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N Touch
Thursday 14 December 2017
Editorial

Abused men

When we think of domestic violence, we think of female victims.

We seldom acknowledge that men, too, can become vulnerable to abuse. We ignore the fact that more men die from domestic violence than women.

Like sexual harassment, domestic violence against men is a problem long trivialised in society. This, even though a substantial number of domestic violence cases involve men being battered.

According to evidence heard last week by Parliament’s Joint Select Committee on Human Rights, there were 11,441 reports of domestic violence between 2010 and 2015, of which 25 per cent related to male victims. Yet, of the 131 domestic violence related deaths a disproportionate number of men died: 75 — or 57 per cent.

While it is believed that 25 per cent of domestic abuse victims are male, in reality the figure is probably higher due to under-reporting. In countries like the UK, campaign groups claim more than 40 per cent of cases involve male victims. Often men are subject to more severe forms of assault. The belief that a man capable of enduring more violence probably fuels more aggressive attacks. At the same time, the severe mental effects of trauma caused by abuse are more likely to be ignored in relation to men.

Tragically, there is currently little support for male victims. When men do acknowledge their plight and report the matter to police, they are likely to be ignored or ridiculed. There are few instances of court action being taken to protect men or punish female abusers. And there are currently no shelters dedicated to male abuse victims. The overall situation is, therefore, desperate.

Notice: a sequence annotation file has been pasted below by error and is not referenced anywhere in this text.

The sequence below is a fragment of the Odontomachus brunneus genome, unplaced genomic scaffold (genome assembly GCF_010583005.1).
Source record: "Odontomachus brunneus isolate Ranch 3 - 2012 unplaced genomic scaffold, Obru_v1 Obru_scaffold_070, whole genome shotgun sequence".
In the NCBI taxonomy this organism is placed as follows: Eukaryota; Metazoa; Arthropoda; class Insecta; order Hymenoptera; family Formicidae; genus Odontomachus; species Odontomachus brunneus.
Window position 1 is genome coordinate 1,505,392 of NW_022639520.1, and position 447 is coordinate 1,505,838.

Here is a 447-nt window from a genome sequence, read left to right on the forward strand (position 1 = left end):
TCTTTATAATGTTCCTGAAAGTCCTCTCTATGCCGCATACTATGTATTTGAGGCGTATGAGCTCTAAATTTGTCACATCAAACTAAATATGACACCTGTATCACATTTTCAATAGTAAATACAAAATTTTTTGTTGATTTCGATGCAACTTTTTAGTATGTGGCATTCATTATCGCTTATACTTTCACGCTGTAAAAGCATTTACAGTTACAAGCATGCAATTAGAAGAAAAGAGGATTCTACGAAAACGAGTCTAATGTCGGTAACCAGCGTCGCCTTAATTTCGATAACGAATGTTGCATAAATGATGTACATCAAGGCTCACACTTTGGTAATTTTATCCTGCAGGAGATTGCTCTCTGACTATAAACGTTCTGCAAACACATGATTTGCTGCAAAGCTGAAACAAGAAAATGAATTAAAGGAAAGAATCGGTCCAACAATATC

The State’s move to retrofit a facility to provide a refuge for male victims must be lauded and welcomed. But one three-bedroom facility alone is not likely to provide enough support. The State must do more. It must provide ancillary support beyond physical infrastructure. And it has to continue efforts to reform police culture. Public awareness can also help address the social stigmas that are hurting our men. The State and civil society must collaborate on these efforts.

We often think of men as the stronger sex, but when it comes to this issue, men need all the help they can get.

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